If you haven’t heard the name Taylor Sheridan yet, then you better start paying attention because you have missed out on arguably the best screenwriter in Hollywood today. Sheridan, who started as a TV actor in series such as “Sons of Anarchy” and “Veronica Mars,” has gone on to write some of the best films in the last decade.
In just a few years as a screenwriter, Sheridan’s credits include such award-winning films as “Hell or High Water” and “Wind River” along with fan-favorites “Sicario” and “Sicario: Day of the Soldado.” Sheridan’s realistic and gritty writing style makes his films can’t-miss.
This time, Sheridan is back in the directing chair for the first film since 2017’s “Wind River” to co-write and direct a story about a strong female protagonist who fights against steel and literal fire to protect the life of a young boy — but the story isn’t as simple as it seems.
Sheridan has a knack for writing strong protagonists with equally strong antagonists. Jolie excels in one of the best roles she has played in years: a firefighter who is one of the best at her job, but a costly mistake has made her both vulnerable and relatable. On the flip side, you have a pair of killer brothers who have to complete their job no matter how messy it gets. In the game of international espionage, failure makes them just as expendable as their targets.
The characters are realistic, a small group of firefighters who act like your friends and co-workers. Sheridan’s ability to create characters that symbolize small-town Americans rather than demonize or mock them sets him apart in Hollywood. His ability to create small-willed men and women makes his films more relatable to the average viewer without pandering.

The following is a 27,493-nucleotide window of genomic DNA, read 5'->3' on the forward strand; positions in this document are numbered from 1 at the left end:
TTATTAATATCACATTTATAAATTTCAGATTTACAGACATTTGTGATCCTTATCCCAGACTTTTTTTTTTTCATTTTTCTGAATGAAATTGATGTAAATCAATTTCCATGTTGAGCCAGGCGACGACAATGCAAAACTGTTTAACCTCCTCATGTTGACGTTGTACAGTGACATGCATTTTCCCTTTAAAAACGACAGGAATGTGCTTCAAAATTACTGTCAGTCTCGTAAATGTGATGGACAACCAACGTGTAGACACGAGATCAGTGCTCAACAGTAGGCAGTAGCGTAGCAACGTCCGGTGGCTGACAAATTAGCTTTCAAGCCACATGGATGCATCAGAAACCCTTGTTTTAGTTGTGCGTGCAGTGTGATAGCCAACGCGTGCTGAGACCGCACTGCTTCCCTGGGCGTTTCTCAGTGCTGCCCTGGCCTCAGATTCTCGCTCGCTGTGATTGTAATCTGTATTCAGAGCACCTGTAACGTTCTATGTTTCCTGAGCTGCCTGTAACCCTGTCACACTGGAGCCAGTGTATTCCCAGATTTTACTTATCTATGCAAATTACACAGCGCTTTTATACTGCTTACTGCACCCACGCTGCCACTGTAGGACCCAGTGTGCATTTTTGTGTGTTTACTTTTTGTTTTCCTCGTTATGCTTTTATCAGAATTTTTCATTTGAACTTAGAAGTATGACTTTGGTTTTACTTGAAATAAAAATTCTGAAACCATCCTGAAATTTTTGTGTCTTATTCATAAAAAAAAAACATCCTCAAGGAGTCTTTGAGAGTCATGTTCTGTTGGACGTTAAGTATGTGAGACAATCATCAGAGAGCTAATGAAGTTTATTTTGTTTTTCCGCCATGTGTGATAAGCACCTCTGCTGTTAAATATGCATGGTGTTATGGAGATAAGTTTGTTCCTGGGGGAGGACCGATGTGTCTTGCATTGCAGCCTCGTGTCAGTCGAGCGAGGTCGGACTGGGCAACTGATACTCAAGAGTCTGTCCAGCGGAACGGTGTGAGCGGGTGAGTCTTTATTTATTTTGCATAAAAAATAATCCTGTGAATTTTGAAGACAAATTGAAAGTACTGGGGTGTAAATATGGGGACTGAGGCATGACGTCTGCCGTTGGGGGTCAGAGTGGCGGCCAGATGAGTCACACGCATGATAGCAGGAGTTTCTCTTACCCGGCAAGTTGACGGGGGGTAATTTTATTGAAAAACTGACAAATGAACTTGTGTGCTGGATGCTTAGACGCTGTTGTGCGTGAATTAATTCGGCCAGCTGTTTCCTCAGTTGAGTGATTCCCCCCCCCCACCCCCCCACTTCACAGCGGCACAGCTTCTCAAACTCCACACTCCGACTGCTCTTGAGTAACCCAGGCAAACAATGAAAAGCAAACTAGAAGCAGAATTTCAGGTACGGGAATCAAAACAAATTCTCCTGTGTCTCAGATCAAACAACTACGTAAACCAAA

The cinematic style and production recall the films of the 1990s or early 2000s, making it stand out and feel more like a throwback to the style of movie Hollywood used to make.
The cast is stellar; there isn’t a single weak performance in the film. Jolie is a standout in her role but so is Jon Bernthal, who plays a small-town cop (Ethan) stuck in a dangerous conflict. Hoult and Gillen are smart bad guys who despite being nearly emotionless assassins display empathy in the grand scheme of the plot.
The only weak spot of the film was the handling of Allison (Medina Senghore), Ethan’s pregnant wife. While Senghore’s performance is good, the plot point of making her a pregnant woman only serves as a device to give the bad guys a reason to not kill her earlier. The decision to make her borderline superhuman with her feats of horseback riding and scaling a tower at six months pregnant serves as the only unbelievable aspect of the film. Her character is the only thing keeping the film from being truly great rather than just good.
“Those Who Wish Me Dead” solidifies Taylor Sheridan’s spot as Hollywood’s best modern screenwriter. The industry should take notice of who is the gold standard — nobody writes a better character-driven drama than Sheridan.
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